To really get a handle on today's young people, would you a) hook up with your local Big Brothers Big Sisters chapter, b) volunteer at a school, or c) adopt an Iraqi orphan so you can pick his brain for why he's not idealistic or angry enough? If you're novelist Jonathan Franzen, c) was the solution that immediately leaped to mind a decade or so ago, he tells Weekend magazine via the Guardian. The now 56-year-old Franzen—known for his New Yorker essays, his award-winning novel The Corrections, and a tiff with Oprah—says he was in his late '40s when he started having a tough time relating to youth and came up with the orphan idea, which "lasted maybe six weeks." "One of the things that had put me in mind of adoption was a sense of alienation from the younger generation," he says.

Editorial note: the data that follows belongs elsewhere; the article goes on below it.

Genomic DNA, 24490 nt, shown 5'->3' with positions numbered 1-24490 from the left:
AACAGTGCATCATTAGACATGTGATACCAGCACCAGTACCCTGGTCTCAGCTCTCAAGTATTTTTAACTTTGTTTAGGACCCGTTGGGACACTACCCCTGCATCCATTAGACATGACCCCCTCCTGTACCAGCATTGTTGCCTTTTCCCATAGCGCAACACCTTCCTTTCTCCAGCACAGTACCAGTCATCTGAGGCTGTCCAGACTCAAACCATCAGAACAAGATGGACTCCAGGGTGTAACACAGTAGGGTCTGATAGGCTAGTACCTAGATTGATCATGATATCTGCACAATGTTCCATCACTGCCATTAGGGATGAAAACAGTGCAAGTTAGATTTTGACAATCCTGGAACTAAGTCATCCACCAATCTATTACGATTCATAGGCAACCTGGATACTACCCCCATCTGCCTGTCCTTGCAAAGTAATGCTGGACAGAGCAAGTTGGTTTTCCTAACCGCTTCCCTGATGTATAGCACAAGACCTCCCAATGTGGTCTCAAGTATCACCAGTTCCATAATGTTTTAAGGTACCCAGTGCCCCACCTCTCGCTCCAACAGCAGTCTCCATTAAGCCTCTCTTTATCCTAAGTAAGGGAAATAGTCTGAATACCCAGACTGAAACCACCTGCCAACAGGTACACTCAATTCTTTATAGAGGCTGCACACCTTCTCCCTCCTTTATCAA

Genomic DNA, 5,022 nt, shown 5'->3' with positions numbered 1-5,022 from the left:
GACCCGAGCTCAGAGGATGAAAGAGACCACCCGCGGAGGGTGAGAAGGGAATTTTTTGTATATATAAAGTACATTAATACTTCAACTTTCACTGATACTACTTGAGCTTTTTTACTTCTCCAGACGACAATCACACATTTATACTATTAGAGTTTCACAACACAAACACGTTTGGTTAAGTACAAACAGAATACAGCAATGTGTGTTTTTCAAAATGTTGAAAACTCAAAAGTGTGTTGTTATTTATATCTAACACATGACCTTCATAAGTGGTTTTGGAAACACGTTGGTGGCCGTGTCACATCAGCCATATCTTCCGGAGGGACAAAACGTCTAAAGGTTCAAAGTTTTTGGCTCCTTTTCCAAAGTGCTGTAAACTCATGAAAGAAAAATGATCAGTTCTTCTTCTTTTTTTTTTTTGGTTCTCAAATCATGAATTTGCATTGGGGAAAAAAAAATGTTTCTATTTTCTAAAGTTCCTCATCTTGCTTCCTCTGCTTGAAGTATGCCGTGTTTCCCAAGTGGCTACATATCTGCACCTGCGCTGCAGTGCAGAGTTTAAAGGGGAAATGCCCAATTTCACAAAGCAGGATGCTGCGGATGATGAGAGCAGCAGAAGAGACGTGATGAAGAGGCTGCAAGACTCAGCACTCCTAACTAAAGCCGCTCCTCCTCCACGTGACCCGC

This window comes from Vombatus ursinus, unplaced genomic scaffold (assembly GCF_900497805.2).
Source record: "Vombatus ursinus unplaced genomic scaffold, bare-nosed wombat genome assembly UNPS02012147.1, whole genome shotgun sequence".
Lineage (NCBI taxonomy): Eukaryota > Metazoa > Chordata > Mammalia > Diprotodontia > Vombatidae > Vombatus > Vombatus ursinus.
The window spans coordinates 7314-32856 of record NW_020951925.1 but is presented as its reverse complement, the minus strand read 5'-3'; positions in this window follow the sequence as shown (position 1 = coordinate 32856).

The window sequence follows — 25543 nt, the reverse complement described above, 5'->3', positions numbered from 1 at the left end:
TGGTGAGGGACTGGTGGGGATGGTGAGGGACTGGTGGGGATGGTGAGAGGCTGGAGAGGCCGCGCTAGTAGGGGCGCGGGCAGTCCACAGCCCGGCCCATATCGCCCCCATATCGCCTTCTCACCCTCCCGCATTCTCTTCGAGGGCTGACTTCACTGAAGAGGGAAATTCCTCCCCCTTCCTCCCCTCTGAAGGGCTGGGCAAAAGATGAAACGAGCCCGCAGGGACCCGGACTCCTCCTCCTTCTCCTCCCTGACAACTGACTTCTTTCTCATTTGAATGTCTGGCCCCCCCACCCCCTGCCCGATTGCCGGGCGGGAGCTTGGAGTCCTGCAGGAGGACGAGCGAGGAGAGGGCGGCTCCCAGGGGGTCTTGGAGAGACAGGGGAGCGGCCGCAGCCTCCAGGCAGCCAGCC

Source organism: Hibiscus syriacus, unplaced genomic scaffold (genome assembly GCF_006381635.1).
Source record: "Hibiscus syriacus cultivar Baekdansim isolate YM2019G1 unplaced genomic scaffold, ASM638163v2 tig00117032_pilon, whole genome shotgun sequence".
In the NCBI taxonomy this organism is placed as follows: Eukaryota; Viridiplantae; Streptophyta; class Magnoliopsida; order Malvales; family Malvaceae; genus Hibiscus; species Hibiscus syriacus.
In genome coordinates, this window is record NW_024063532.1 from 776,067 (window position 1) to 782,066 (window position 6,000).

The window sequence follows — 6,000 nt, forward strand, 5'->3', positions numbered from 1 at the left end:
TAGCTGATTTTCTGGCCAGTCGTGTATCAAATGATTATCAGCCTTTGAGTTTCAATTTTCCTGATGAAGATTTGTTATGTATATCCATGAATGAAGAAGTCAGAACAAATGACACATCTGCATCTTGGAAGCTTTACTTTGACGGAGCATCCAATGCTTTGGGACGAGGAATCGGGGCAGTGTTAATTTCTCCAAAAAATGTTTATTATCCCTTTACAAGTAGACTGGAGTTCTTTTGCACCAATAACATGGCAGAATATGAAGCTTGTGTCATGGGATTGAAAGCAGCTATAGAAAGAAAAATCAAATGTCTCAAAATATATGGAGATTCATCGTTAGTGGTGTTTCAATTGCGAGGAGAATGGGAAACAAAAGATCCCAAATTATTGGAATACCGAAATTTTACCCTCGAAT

"They seemed politically not the way they should be as young people. I thought people were supposed to be idealistic and angry. And they seemed kind of cynical and not very angry." It was Henry Finder, Franzen's editor at the New Yorker, who eventually talked him out of his plan—which Franzen now calls "insane"—and came up with a more sensible solution: meet up with recent university grads. "It cured me of my anger at young people," he says. Also revealed in the Weekend interview: Franzen's belief that he's "been assigned the role of an anti-women villain by certain feminist critics," as the Guardian puts it. That has led to an upswell of Twitter responses, including a series of tweets from writer Jennifer Weiner, who's had back-and-forths with Franzen before. One tweet related to the orphan bit: "Are you saying Iraqi war orphans don't exist solely for the education, moral edification of white men?" (Apropos of nothing, someone once held Franzen's eyeglasses for ransom.)